Why Does the US Grant Patents For Human Genes?

The American Civil Liberties Union (ACLU) and the not-for-profit Public Patent Foundation have filed a lawsuit on behalf of over 150,000 geneticists, women’s rights groups, breast cancer organizations, pathologists and others against the U.S. Patent and Trademark Office, the biopharmaceutical company Myriad Genetics and the University of Utah Research Foundation. The ACLU and others are charging that it is unconstitutional for drug companies to have patents for human genes linked to breast and ovarian cancer.

Approximately 20 percent of human genes are patented, according to the ACLU. This means that only the company with the patent may study or develop tests for genes. The company can charge outrageous prices for genetic tests; Myriad Genetics currently charges over $3000 for women to test whether their genes are more susceptible to breast or ovarian cancer. In addition, women do not have the option of obtaining a second opinion, which is particularly important when tests come back as inconclusive.

Although the focus of this case is on the genes associated with breast and ovarian cancer, patents exist for genes linked to Alzheimer’s disease, muscular dystrophy, colon cancer, asthma, among others.

Executive Director of the ACLU Anthony D. Romero contends, “Knowledge about our own bodies and the ability to make decisions about our health care are some of our most personal and fundamental rights…Moreover, granting patents that limit scientific research, learning and the free flow of information violates the First Amendment.”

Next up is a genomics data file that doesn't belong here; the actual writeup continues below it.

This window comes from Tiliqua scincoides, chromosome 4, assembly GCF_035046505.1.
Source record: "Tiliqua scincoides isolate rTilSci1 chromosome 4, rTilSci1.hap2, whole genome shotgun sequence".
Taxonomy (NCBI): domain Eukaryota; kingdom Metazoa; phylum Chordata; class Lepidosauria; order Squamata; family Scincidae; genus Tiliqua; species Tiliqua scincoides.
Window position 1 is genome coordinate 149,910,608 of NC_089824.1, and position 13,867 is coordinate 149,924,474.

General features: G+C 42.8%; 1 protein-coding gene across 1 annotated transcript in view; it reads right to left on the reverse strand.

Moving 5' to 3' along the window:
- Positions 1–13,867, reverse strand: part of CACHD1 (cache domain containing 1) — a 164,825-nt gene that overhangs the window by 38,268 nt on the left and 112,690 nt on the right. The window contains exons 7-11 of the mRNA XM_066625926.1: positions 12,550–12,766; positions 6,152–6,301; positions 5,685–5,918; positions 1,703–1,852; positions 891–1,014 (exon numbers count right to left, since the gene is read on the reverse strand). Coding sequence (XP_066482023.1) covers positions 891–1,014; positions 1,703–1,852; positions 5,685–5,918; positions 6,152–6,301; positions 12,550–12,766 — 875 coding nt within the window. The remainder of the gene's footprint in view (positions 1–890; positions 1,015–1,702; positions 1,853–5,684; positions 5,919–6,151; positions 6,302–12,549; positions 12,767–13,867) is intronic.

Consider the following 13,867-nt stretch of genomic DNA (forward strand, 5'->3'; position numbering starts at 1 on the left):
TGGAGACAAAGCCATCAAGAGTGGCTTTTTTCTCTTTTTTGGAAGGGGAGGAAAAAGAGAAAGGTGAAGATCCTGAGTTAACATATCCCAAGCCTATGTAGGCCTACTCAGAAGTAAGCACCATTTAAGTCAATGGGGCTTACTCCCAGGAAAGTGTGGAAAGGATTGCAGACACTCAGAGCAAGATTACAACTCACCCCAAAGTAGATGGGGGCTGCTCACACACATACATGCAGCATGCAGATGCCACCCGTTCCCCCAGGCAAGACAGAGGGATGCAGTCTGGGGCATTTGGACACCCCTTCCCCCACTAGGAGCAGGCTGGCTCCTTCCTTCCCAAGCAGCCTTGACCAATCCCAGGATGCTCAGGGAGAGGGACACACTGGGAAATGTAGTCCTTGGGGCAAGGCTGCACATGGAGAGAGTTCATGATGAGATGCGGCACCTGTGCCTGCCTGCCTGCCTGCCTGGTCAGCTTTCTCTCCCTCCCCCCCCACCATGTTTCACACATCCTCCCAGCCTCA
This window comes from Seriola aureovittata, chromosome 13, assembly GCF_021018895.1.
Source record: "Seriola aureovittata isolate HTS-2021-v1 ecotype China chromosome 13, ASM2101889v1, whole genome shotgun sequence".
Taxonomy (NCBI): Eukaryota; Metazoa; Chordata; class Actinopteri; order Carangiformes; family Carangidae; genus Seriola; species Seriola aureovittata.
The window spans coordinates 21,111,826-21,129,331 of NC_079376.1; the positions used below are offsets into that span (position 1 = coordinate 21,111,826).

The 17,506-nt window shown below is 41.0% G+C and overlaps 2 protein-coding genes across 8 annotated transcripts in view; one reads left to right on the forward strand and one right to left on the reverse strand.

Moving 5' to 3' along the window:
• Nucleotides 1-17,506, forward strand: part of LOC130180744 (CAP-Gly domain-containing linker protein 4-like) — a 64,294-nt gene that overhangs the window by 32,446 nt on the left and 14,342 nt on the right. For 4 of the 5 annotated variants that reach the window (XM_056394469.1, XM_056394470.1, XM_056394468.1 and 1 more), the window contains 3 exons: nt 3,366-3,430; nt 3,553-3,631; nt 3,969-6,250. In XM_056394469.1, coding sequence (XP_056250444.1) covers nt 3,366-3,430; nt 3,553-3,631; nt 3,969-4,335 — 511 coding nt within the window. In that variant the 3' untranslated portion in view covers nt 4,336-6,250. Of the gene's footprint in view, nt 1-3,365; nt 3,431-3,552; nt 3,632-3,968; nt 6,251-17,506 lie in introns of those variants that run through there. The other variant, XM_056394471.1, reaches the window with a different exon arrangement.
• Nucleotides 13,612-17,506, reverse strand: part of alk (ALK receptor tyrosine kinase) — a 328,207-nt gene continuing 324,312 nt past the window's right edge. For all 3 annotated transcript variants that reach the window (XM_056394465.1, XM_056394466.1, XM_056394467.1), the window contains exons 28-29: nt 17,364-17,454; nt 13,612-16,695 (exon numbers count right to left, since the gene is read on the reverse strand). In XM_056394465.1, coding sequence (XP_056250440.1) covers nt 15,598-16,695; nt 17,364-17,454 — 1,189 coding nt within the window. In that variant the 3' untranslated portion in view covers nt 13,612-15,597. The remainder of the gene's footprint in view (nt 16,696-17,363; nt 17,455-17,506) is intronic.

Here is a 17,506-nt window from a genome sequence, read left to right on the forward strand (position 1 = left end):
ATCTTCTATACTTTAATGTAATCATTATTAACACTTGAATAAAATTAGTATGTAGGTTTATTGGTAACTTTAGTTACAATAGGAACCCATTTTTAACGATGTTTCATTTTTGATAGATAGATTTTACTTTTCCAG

Get full details of the case, including exactly who is joining the fight at the ACLU’s website.

5 comments

Syed Rizvi
Syed Rizvi6 years ago

I am a scientist and hold a number of national and international patents myself. I truly believe that patenting of some technologies by the companies that spend money on research is warranted. This is to protect their investment and to let them reap monetary benefits which in principle help initiate future research. However, there are some technology areas, such as those related to human genome and the prior knowledge of the physical sciences, which must be in public domain since they either occur in nature or have been known and practiced by scientists for decades. As far as I know, the US Patent Office requires a clear proof that the technology is novel, to deem it patentable. However, the problem with the concept of novelty is that it is fuzzy and hence is not easy to demonstrate or assess. That is why, most patent applications even if they lack novelty become granted patents.

If you have not read the great Michael Crichton’s techno-thriller “NEXT”, please read it when you get a chance. If time is at a premium, then at least read the write-up on this story in Wikipedia (http://en.wikipedia.org/wiki/Next_(novel). While like most Crichton stories this story is a mixture of fiction and some fact, it does address a number of issues related to biotechnology and its patenting. Wikipedia article also describes the impact of this book on public policy in that the story led to the introduction of a bill in the congress to ban future gene patents and abolish the

Jay S.
Jay S.6 years ago

I'm sorry, I didn't mean to infringe on your patent by recreating your gene inside me.

Shannon S.
Shannon G.6 years ago

We are all slaves to science and the goverment.

Iris Miller
Iris Miller6 years ago

No patents for genetic material. Stop now. This is pure Greed and sounds like confusion between reality and science fiction.
Please do not make slaves of our genes. Charging outrageous prices for testing is adding insult to injury. Don't torture potential or present patients. Remember and bring back the meaning of HUMANITY.
I Miller

Kathleen Mary
Kathleen holly6 years ago

can you imagine the windfall this will be for drug companies.. the sky will not limit the money they can charge for any of the chemo drugs they develop and as they will OWN the GENOME, any other drug company developing a drug will have to pay the those with the patent.. VERY BAD NEWS.... FOR PATIENTS...